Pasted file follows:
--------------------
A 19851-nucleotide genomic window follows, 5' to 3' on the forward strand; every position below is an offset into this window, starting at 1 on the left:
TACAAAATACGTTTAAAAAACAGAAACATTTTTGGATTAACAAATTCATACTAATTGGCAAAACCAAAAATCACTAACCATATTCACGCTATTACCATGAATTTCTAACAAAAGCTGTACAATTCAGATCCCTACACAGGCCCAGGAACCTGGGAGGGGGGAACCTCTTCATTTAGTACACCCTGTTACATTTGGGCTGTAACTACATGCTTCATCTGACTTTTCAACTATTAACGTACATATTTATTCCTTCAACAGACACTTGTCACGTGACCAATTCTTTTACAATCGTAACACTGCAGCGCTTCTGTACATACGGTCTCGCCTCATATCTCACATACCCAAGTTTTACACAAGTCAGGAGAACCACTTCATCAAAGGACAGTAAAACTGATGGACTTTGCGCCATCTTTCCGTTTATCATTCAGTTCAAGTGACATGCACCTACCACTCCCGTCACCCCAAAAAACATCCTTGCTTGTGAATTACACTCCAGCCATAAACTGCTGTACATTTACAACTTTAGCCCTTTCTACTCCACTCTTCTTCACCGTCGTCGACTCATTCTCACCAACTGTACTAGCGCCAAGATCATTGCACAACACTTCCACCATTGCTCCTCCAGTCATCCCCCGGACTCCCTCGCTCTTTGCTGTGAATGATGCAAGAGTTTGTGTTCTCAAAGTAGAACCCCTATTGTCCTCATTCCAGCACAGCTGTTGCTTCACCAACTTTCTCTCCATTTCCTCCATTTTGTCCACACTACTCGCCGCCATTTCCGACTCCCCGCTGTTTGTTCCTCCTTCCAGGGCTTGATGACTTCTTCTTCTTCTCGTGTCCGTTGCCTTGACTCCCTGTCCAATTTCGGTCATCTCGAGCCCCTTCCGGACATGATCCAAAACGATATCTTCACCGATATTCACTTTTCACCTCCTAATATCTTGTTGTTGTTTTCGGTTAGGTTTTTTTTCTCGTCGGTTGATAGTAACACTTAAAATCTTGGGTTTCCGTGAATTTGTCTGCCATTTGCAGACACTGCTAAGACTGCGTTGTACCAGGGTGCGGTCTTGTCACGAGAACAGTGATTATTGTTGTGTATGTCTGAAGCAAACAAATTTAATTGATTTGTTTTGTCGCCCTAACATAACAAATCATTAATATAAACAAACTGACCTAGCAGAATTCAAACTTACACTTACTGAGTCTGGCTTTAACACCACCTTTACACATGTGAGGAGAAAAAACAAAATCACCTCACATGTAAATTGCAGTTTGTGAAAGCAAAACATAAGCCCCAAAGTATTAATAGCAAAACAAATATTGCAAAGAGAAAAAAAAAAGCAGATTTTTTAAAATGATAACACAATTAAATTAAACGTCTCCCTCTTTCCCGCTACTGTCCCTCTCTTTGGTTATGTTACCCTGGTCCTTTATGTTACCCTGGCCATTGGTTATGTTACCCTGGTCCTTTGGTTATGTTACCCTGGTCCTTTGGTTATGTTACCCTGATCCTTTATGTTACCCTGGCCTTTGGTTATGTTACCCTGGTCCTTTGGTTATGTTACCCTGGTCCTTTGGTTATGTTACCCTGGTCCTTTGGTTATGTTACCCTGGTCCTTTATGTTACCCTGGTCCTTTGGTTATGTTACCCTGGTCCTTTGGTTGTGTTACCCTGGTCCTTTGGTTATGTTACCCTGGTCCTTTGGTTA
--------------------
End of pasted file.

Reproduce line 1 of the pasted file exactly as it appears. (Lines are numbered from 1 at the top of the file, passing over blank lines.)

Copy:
A 19851-nucleotide genomic window follows, 5' to 3' on the forward strand; every position below is an offset into this window, starting at 1 on the left: